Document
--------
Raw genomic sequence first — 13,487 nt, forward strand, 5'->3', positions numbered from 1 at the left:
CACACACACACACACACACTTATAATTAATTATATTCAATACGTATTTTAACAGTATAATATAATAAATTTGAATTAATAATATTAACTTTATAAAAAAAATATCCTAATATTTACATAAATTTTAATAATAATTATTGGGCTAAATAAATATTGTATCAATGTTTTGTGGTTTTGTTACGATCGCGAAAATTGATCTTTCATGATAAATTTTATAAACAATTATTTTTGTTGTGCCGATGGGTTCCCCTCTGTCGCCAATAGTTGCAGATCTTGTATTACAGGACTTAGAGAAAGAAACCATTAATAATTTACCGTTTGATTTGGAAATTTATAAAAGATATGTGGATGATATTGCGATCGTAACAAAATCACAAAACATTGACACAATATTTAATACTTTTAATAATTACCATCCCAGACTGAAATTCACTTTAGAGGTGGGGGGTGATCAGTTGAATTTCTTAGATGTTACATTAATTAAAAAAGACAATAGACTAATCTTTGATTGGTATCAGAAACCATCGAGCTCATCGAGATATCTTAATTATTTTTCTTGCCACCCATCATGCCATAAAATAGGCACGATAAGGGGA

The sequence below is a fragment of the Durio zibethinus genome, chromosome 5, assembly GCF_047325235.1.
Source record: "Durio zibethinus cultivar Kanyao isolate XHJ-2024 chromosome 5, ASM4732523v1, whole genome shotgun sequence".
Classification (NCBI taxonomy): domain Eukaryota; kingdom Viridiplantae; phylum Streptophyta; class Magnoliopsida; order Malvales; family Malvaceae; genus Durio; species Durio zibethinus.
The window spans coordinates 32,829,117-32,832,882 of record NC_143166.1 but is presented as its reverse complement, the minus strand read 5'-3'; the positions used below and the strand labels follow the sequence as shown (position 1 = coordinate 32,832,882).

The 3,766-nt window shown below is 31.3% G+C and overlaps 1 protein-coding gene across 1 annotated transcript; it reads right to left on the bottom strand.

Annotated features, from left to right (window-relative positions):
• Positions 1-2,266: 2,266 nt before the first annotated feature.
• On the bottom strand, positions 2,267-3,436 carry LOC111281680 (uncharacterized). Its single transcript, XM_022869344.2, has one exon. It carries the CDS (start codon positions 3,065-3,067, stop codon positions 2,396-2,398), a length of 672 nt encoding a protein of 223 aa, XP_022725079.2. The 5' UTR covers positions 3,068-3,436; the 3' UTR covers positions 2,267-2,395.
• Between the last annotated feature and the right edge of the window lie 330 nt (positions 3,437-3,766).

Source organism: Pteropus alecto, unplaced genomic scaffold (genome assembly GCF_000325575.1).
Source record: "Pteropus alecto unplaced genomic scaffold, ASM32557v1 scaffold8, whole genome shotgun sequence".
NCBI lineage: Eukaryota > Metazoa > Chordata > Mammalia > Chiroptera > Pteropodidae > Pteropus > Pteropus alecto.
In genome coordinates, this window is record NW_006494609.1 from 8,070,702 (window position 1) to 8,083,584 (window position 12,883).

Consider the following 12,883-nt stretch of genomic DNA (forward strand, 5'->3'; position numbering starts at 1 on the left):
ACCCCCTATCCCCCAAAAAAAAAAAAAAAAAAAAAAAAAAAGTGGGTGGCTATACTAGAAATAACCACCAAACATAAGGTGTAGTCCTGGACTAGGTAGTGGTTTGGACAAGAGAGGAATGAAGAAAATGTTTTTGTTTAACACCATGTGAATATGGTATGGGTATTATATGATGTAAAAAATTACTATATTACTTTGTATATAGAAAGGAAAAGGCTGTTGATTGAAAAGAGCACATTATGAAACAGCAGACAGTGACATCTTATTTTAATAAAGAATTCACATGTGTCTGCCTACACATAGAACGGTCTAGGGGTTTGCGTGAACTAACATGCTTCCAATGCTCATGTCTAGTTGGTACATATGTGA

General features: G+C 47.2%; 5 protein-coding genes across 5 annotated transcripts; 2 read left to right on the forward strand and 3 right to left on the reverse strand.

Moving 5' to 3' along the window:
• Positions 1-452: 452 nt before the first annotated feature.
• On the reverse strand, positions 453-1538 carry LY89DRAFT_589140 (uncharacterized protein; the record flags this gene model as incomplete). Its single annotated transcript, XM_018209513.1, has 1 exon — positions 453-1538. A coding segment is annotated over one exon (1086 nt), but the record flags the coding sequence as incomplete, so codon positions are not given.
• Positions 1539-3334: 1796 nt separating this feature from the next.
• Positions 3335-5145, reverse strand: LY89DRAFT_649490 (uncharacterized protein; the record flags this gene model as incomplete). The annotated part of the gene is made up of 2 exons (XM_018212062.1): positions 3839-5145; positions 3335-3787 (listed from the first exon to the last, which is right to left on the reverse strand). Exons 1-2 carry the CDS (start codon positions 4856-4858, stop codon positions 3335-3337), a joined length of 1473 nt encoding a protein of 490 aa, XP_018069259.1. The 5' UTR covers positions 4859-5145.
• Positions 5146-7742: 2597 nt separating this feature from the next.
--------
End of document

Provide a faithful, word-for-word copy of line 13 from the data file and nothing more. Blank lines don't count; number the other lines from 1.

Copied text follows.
Source record: "Pteropus alecto unplaced genomic scaffold, ASM32557v1 scaffold8, whole genome shotgun sequence".